3. 4 out of 5

    Michael Clevenger

    Great read. Coupled with Metropolitan Kallistos Ware's The Orthodox Church; great primers on the OC and Patristic Fathers.

  4. 4 out of 5

    Aurore

    Ce livre permet de découvrir la foi orthodoxe et d'en être enrichi. L'auteur expose différents aspects du christianisme orthodoxe et en parallèle présente la position des "chrétiens de l'ouest" (protestants et catholique romains), ce qui amène à se questionner sur sa propre foi qui est d'une certaine façon similaire à celle des orthodoxes et en même temps tellement éloignée sur certains aspects. Ce livre appelle à l'humilité. Le but du livre n'est pas de persuader le lecteur de devenir chrétien Ce livre permet de découvrir la foi orthodoxe et d'en être enrichi. L'auteur expose différents aspects du christianisme orthodoxe et en parallèle présente la position des "chrétiens de l'ouest" (protestants et catholique romains), ce qui amène à se questionner sur sa propre foi qui est d'une certaine façon similaire à celle des orthodoxes et en même temps tellement éloignée sur certains aspects. Ce livre appelle à l'humilité. Le but du livre n'est pas de persuader le lecteur de devenir chrétien orthodoxe mais de montrer que nous pouvons beaucoup apprendre de leur foi. J'ai été pour ma part particulièrement interpellé par leur vision du salut accomplis par Christ (Christ vainqueur et la "deification" qui en découle) ainsi que sur l'eucharistie.

  5. 4 out of 5

    Christopher

    Over the past two decades, the Orthodox Church has intrigued many evangelical Christians in the United States. James R. Payton's LIGHT FROM THE CHRISTIAN EAST is one of the latest books that seek to introduce Eastern Christianity to evangelicals. This is not an introduction to the Orthodox Church for general audiences. Unless you are a big fan of evangelical doctrinal debates, the best all-around presentation of Orthodoxy is Bishop Kallistos Ware's THE ORTHODOX CHURCH. If you are an evangelical b Over the past two decades, the Orthodox Church has intrigued many evangelical Christians in the United States. James R. Payton's LIGHT FROM THE CHRISTIAN EAST is one of the latest books that seek to introduce Eastern Christianity to evangelicals. This is not an introduction to the Orthodox Church for general audiences. Unless you are a big fan of evangelical doctrinal debates, the best all-around presentation of Orthodoxy is Bishop Kallistos Ware's THE ORTHODOX CHURCH. If you are an evangelical but prefer something less academic and more personal, Peter Guillquist's BECOMING ORTHODOX is for you. Payton's work is more like Daniel B. Clendenin's EASTERN ORTHODOX CHRISTIANITY in targeting an audience of evangelicals trained in theology and apologetics. Payton's book is divided into chapters each dealing with one particular issue of theology that is viewed differently in Orthodoxy than in general Protestantism. These include the relationship between the Creator and Creation, humanity as created and fallen, the accomplishment of salvation and its application, the nature of grace, and Orthodoxy's entire approach to doctrine. Payton does a good job of citing both Orthodox theologians and the main Protestant reformers in opposing the two perspectives. Payton makes a good case for the use of icons, using the same Scripture-based arguments as St John of Damascus. As an Orthodox Christian, what I found unsatisfactory about Prof Payton's book is his belief that the Orthodox Church should be seen as a rich set of ideas that can be integrated into one's own denomination, when in fact the Orthodox Church teaches that it is *the* Church of Christ and all are called to it. I wish that Curnow had explained why he has chosen not to convert to Orthodoxy. It's puzzling that he has so many good things to say about the Church and its traditions, but he himself remains non-Orthodox.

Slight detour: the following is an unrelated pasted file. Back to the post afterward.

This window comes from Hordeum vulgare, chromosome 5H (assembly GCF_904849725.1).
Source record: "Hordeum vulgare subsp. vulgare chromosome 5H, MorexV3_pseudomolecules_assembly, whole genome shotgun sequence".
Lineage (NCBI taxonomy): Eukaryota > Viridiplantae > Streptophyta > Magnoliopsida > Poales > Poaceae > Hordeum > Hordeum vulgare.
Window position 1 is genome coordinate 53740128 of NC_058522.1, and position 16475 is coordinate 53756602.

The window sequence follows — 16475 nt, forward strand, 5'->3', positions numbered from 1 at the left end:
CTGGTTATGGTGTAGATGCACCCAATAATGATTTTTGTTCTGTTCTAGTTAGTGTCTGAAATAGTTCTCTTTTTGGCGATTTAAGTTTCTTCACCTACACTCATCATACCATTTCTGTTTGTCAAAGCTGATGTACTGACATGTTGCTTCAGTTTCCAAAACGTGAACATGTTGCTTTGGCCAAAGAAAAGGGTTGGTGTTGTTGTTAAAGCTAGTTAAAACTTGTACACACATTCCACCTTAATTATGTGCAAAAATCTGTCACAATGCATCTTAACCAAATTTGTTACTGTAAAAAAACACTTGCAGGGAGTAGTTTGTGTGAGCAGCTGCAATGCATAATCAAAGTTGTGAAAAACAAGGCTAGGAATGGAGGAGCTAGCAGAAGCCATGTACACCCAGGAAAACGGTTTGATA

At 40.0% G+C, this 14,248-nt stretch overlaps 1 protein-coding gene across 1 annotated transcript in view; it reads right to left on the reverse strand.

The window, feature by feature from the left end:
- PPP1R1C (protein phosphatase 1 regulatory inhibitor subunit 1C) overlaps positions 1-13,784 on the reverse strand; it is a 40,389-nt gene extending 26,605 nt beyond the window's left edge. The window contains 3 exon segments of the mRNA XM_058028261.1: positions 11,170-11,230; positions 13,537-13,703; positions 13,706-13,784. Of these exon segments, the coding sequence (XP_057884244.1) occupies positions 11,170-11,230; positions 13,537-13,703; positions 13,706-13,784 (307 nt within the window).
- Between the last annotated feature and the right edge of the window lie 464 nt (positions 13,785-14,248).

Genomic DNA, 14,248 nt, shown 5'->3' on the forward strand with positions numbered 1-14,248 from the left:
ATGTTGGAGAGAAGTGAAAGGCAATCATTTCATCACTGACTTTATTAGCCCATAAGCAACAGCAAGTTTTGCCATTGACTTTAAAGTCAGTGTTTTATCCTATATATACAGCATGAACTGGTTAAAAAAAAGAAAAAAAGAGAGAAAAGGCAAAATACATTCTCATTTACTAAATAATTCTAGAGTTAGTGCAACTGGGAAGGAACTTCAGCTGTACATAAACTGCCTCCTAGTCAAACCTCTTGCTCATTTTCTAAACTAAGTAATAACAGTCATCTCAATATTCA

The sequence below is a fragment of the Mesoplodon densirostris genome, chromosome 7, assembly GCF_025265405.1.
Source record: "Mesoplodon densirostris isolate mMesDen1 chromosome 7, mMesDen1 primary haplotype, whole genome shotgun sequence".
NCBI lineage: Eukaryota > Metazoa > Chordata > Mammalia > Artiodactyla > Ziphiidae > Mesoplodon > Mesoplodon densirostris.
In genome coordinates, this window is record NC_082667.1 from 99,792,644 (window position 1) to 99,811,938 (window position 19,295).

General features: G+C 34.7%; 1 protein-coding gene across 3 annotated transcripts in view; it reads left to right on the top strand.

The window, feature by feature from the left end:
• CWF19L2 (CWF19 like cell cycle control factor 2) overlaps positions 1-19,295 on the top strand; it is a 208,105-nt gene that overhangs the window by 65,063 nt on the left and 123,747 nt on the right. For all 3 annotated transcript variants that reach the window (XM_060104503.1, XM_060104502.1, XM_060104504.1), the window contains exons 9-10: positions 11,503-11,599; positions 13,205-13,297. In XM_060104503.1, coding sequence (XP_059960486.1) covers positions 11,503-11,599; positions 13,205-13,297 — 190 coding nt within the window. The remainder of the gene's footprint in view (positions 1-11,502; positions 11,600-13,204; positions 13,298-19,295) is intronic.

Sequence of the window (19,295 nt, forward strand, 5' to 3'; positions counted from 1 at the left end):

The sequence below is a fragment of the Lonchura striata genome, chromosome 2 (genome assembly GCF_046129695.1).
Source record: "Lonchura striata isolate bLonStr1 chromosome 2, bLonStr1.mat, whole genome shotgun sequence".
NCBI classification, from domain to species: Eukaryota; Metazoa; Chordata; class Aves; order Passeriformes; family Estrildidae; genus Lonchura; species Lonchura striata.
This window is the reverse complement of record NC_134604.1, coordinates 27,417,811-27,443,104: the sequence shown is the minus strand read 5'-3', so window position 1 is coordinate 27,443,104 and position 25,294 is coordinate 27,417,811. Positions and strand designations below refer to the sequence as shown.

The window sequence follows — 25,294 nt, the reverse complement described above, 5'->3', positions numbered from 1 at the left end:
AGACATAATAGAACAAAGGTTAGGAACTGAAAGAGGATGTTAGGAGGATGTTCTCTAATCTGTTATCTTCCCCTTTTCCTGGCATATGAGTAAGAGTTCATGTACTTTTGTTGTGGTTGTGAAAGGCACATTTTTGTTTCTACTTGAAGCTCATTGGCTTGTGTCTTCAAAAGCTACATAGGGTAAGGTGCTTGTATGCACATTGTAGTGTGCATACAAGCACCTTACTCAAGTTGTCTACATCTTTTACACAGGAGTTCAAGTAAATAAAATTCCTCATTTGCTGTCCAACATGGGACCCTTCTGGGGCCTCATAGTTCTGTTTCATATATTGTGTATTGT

6. 4 out of 5

    Emma

    This book was recommended to me by my Orthodox godparents. Being a recent convert from Catholicism, with a large background in Western Christianity, I found this book excellent. The author belongs to the Protestant tradition, but he is also a Church historian, very well read in both Western and Eastern traditions. I don’t think I have ever read any book as good as this one presenting Orthodoxy from a Western point of view. It is extremely balanced and sympathetic – actually, all along I wondered This book was recommended to me by my Orthodox godparents. Being a recent convert from Catholicism, with a large background in Western Christianity, I found this book excellent. The author belongs to the Protestant tradition, but he is also a Church historian, very well read in both Western and Eastern traditions. I don’t think I have ever read any book as good as this one presenting Orthodoxy from a Western point of view. It is extremely balanced and sympathetic – actually, all along I wondered how long it would take for the author to make the plunge and become Orthodox, as many other great Church historians, Jaroslav Pelikan being one of the latest ones. He tackles all the major Christian themes, sums up the Western position, and then highlights what’s common and different from an Orthodox point of view. His main point is that Western Christianity can learn so much from Eastern Christianity and have a broader and deeper understanding of Christianity. The tone of the book is perfect, in the sense that there is no trace of polemic whatsoever, at least that was my feeling. This is very appreciable. My Orthodox godfather, Philosophy and Religion teacher, has used it to introduce his students to Orthodfoxy. This is not an easy read, this is for study. But if you want to have a view of the whole of Christianity, this is for you. As I read along, I posted a few excerpts – scroll down to see the relevant posts. original post: http://wordsandpeace.wordpress.com/20... Emma @ Words And Peace